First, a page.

Those of us with children absolutely know this fact from empirical experience. However, I am going to venture that most everyone has seen a toddler in action. They are full of energy, enthusiasm, and excitement. Exploring the world is a blast. As time goes on, a few hours perhaps, the toddler starts to get tired. Things do not come easily, they get frustrated quickly. The mood of the toddler turns sour, and they start to cry, get angry and have significant swings in their demeanor. Happy and jubilant one moment, red faced and crying the next. As adults, we all know the answer to this toddler’s problem. We can all see it.
It is nap time.
The best thing to do is to remove the toddler from the source of stimulation, get them into a comfortable space and then start the nap time routine. The child will resist at first, but then with some soothing sounds, and other pre-nap rituals they will start to rub their eyes and they will then know it is time to go to sleep. They will nap hard, and wake up a few hours later ready to go again. It will be like nothing happened, they will be back exploring their world with all the enthusiasm that they can muster.
The funny thing is that just because we have become adults does not mean that we do not need the toddler equivalent of nap time. We absolutely need a break, some rest, to remove ourselves from the source of stimulation and relax for a while. Just as the toddler, we need a transition time where we perform the rituals that allow us to break from the day and get into a routine that signals that it is time to take a break. The bio feedback mechanism that works so well on toddlers, will work equally well on adults. We have not changed that much from our 2 year old self, we still need to take a break and will still need to transition.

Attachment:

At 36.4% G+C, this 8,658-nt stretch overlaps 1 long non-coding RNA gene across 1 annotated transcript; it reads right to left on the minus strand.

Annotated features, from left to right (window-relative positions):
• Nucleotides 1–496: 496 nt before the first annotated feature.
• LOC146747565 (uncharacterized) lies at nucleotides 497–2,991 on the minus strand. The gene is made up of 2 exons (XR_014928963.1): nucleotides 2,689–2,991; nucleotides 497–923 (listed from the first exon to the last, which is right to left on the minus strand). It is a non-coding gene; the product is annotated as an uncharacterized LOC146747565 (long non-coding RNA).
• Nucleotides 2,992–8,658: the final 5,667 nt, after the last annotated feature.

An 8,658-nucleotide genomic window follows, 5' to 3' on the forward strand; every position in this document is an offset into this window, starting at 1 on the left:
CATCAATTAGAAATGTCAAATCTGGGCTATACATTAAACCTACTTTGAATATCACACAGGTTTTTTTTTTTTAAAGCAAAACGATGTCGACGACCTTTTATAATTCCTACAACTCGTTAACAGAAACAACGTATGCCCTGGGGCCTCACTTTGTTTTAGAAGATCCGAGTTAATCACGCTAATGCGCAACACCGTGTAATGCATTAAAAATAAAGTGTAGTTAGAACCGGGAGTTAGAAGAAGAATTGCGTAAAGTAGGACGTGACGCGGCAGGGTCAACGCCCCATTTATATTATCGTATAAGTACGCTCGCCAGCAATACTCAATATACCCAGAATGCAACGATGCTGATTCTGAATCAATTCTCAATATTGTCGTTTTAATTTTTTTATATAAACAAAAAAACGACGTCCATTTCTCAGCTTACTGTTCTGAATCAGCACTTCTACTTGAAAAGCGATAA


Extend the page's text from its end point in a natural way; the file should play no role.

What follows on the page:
However, most of us completely miss both of these concepts entirely. We continue to push ourselves through work, family obligations, entertainment, whatever it may be and do not remember to take the time for a necessary break from the action. A rest from all stimulus, a time to quietly shutdown and take the necessary respite. Relaxation to us might to watch some action packed dramatic movie, which is not restful at all. Our mind does not know the difference between sources of stress. Watching a horror movie or participating in a conference call probably produced the same net result. Resting is NOT doing something different. Resting is what it is, rest.
Rest results in recovery. Recovery is REQUIRED for growth. You cannot grow as a person unless you provide adequate time for recovery. There is no way around this concept. When you push hard, you need to follow that effort up with time to rest and recover. Then you can push hard again. It is a fact, and our toddler selves learned that very well. We should remember that we need to rest, and to do so with enough frequency so that when we do put in effort, we are putting in our best effort.